# trig proof

• May 5th 2011, 02:00 AM
andtom
trig proof
$\frac{sin^{4} \alpha}{a}+ \frac{cos ^{4}\alpha }{b}= \frac{1}{a+b}$

Prove that:

$\frac{sin^{8} \alpha}{a^{3}}+ \frac{cos ^{8} \alpha }{b^{3}}= \frac{1}{(a+b)^{3}}$

• May 5th 2011, 02:38 AM
abhishekkgp
Quote:

Originally Posted by andtom
$\frac{sin^{4} \alpha}{a}+ \frac{cos ^{4}\alpha }{b}= \frac{1}{a+b}$
take $sin^{2} \alpha=x$. then $cos^{2} \alpha=1-x$.

Now substitute in the given equation. SOLVE the quadratic. the roots are nice! you will get $sin^{2} \alpha=\frac{a}{a+b}$ . Substitute this below

Prove that:

$\frac{sin^{8} \alpha}{a^{3}}+ \frac{cos ^{8} \alpha }{b^{3}}= \frac{1}{(a+b)^{3}}$

did this help?
• May 5th 2011, 03:35 AM
andtom
Nope, I still cannot prove it :/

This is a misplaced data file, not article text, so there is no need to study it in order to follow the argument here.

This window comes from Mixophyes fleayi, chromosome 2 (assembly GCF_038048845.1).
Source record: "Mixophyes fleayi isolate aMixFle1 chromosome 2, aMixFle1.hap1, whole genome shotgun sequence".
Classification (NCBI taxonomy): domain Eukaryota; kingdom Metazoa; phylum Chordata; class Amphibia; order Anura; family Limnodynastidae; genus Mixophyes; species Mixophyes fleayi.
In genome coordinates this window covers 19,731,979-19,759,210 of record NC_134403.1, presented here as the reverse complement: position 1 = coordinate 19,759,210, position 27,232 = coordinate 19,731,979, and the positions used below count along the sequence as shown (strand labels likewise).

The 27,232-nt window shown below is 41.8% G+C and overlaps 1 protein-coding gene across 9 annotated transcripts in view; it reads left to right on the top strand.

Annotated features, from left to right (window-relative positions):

• May 5th 2011, 03:45 AM
FernandoRevilla
Quote:

Originally Posted by andtom
Nope, I still cannot prove it

Show what roots do you obtain for

$\dfrac{x^2}{a}+\dfrac{(1-x)^2}{b}=\dfrac{1}{a+b}$
• May 5th 2011, 04:00 AM
andtom
so there's only 1 root
since $\Delta = 0$,
$x=sin^{2}\alpha=\frac{2a}{2(a+b)}=\frac{a}{a+b}$
• May 5th 2011, 04:46 AM
abhishekkgp
Quote:

Originally Posted by andtom
so there's only 1 root
since $\Delta = 0$,
$x=sin^{2}\alpha=\frac{2a}{2(a+b)}=\frac{a}{a+b}$

correct!
• May 5th 2011, 06:44 AM
andtom
OK, i got it :)
Thank you guys